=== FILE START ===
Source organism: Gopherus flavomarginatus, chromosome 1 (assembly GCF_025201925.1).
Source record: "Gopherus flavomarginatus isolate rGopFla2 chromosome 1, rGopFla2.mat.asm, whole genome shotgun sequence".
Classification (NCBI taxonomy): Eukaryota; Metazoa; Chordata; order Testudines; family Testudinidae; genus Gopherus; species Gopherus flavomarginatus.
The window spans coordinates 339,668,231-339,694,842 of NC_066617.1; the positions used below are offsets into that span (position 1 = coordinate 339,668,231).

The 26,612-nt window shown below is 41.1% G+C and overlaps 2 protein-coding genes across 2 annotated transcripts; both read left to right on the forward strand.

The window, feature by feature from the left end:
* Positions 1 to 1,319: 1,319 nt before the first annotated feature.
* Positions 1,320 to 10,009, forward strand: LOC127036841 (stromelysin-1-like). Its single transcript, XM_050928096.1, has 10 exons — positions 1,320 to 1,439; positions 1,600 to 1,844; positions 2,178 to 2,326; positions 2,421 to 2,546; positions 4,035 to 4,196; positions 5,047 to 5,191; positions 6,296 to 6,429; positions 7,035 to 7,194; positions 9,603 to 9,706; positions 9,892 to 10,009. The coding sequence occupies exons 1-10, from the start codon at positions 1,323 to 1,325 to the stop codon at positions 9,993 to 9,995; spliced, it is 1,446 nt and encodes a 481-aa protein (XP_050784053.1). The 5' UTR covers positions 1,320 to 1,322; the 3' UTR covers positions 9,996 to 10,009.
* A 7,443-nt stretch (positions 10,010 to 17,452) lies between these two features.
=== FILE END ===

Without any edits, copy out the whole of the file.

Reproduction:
Source organism: Gopherus flavomarginatus, chromosome 1 (assembly GCF_025201925.1).
Source record: "Gopherus flavomarginatus isolate rGopFla2 chromosome 1, rGopFla2.mat.asm, whole genome shotgun sequence".
Classification (NCBI taxonomy): Eukaryota; Metazoa; Chordata; order Testudines; family Testudinidae; genus Gopherus; species Gopherus flavomarginatus.
The window spans coordinates 339,668,231-339,694,842 of NC_066617.1; the positions used below are offsets into that span (position 1 = coordinate 339,668,231).

The 26,612-nt window shown below is 41.1% G+C and overlaps 2 protein-coding genes across 2 annotated transcripts; both read left to right on the forward strand.

The window, feature by feature from the left end:
* Positions 1 to 1,319: 1,319 nt before the first annotated feature.
* Positions 1,320 to 10,009, forward strand: LOC127036841 (stromelysin-1-like). Its single transcript, XM_050928096.1, has 10 exons — positions 1,320 to 1,439; positions 1,600 to 1,844; positions 2,178 to 2,326; positions 2,421 to 2,546; positions 4,035 to 4,196; positions 5,047 to 5,191; positions 6,296 to 6,429; positions 7,035 to 7,194; positions 9,603 to 9,706; positions 9,892 to 10,009. The coding sequence occupies exons 1-10, from the start codon at positions 1,323 to 1,325 to the stop codon at positions 9,993 to 9,995; spliced, it is 1,446 nt and encodes a 481-aa protein (XP_050784053.1). The 5' UTR covers positions 1,320 to 1,322; the 3' UTR covers positions 9,996 to 10,009.
* A 7,443-nt stretch (positions 10,010 to 17,452) lies between these two features.